Large crops of salt marsh hay formerly were gathered on hundreds of acres of marshland. To keep the hayrack horses from sinking into the marsh, 7" by 10" oak slabs were fastened to their hooves.The horses would only come out after the ground had begun to freeze, oak slabs or not! To prevent the tides from washing away the pre-harvested salt hay, the cut hay was piled onto "staddle sticks," the remnants of which can still be seen in the marsh today -- small groupings of stakes that peek out of the marsh at intervals. You've probably seen them when driving by on Route 1 but never know what they were (like me)!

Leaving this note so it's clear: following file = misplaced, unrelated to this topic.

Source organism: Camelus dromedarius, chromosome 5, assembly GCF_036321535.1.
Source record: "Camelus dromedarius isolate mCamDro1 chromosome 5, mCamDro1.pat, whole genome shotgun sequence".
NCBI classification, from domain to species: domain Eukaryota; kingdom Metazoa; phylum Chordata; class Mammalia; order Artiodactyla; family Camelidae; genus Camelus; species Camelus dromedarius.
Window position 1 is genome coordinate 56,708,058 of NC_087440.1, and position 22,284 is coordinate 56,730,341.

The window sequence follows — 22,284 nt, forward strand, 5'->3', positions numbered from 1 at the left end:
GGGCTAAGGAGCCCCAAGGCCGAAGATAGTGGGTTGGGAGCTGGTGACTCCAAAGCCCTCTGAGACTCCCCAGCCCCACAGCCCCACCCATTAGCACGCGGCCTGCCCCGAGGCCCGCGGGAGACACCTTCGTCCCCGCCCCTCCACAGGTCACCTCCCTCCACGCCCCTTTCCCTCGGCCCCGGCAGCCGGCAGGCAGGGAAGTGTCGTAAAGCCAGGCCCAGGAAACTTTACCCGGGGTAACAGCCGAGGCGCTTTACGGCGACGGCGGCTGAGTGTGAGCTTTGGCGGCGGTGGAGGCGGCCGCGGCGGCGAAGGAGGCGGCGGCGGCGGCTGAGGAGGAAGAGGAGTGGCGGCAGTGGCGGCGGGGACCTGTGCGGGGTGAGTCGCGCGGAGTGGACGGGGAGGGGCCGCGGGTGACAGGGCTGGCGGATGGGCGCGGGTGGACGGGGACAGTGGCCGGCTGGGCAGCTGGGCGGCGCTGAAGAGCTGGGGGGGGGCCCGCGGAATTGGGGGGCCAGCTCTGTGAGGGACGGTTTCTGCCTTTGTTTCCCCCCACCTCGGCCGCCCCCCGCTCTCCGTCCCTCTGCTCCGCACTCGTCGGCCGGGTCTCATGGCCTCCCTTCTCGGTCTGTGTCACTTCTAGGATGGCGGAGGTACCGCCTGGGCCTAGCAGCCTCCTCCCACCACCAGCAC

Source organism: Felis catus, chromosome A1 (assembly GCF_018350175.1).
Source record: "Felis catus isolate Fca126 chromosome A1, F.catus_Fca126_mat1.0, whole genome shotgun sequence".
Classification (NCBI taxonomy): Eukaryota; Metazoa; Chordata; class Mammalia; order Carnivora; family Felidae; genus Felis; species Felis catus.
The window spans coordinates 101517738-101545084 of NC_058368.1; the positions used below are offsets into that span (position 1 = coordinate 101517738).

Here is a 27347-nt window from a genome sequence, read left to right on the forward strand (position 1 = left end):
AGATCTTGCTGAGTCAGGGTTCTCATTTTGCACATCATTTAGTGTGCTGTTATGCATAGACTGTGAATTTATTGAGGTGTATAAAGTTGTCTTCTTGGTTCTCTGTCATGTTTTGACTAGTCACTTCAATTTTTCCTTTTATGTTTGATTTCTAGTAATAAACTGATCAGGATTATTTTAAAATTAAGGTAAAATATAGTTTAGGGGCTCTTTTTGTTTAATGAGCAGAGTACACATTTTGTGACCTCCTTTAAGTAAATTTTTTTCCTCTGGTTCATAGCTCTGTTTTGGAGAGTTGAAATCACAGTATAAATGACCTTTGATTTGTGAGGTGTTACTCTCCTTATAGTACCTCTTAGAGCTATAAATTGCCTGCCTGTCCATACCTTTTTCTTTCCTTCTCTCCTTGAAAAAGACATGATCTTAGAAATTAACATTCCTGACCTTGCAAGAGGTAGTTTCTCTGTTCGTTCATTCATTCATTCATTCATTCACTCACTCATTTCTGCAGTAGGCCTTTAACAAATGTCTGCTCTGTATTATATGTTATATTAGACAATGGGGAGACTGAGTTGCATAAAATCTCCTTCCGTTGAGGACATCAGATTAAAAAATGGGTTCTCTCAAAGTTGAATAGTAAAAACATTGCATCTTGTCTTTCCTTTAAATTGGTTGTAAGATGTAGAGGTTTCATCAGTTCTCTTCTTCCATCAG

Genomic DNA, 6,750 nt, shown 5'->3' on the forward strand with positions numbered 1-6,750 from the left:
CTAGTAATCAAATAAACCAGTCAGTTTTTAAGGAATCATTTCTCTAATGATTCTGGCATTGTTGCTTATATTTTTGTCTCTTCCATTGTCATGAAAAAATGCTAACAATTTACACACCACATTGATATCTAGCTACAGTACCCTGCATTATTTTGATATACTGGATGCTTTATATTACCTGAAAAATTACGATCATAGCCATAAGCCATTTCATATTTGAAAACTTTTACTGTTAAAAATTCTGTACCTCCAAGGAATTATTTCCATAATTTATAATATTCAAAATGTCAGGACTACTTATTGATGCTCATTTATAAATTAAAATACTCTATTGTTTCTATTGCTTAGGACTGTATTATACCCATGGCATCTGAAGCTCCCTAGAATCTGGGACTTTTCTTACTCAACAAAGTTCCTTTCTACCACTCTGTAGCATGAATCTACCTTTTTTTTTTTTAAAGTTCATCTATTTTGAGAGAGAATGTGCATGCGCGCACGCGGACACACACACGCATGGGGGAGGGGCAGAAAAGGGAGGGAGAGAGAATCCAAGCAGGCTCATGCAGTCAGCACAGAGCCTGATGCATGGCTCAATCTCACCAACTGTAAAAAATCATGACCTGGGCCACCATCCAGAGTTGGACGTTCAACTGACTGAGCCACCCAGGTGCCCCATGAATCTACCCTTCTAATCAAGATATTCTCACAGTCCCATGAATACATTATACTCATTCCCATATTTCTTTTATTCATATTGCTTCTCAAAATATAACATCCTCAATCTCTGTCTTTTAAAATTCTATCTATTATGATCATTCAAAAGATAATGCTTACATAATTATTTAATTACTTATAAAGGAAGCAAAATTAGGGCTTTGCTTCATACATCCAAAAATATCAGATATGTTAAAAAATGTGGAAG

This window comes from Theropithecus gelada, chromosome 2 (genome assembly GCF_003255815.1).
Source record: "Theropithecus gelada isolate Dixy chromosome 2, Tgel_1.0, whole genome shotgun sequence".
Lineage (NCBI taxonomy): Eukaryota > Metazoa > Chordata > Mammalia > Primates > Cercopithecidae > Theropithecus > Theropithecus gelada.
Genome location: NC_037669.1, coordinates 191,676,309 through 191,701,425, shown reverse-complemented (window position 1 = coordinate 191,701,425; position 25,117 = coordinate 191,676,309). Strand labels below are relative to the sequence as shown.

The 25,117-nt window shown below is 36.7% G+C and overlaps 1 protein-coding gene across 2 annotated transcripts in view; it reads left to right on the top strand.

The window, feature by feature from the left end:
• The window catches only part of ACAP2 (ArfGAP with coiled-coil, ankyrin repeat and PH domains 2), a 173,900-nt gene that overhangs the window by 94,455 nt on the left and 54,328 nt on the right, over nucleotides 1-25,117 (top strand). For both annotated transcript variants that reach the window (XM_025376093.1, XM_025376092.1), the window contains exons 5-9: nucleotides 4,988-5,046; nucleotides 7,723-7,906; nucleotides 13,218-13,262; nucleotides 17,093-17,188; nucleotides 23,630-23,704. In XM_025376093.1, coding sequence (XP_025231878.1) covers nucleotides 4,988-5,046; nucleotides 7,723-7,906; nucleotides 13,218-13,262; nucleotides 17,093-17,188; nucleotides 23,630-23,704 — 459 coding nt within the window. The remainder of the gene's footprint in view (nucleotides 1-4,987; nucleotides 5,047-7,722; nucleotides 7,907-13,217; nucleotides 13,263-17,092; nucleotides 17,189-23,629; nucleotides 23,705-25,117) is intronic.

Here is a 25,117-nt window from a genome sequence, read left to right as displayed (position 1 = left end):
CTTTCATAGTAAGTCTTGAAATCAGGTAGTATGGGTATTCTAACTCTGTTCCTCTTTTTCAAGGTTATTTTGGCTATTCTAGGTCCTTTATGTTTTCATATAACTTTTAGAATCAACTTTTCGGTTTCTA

Apparently, the salt hay was very desirable to farmers as feed, and as an additive to the piles of regular hay kept in their barns. The salt content in the hay made it fire resistant, and adding it to the regular hay in their lofts lowered the risk of a quickly-spreading barn fire, one of the more devastating hazards for farm owners and their animals. (Source)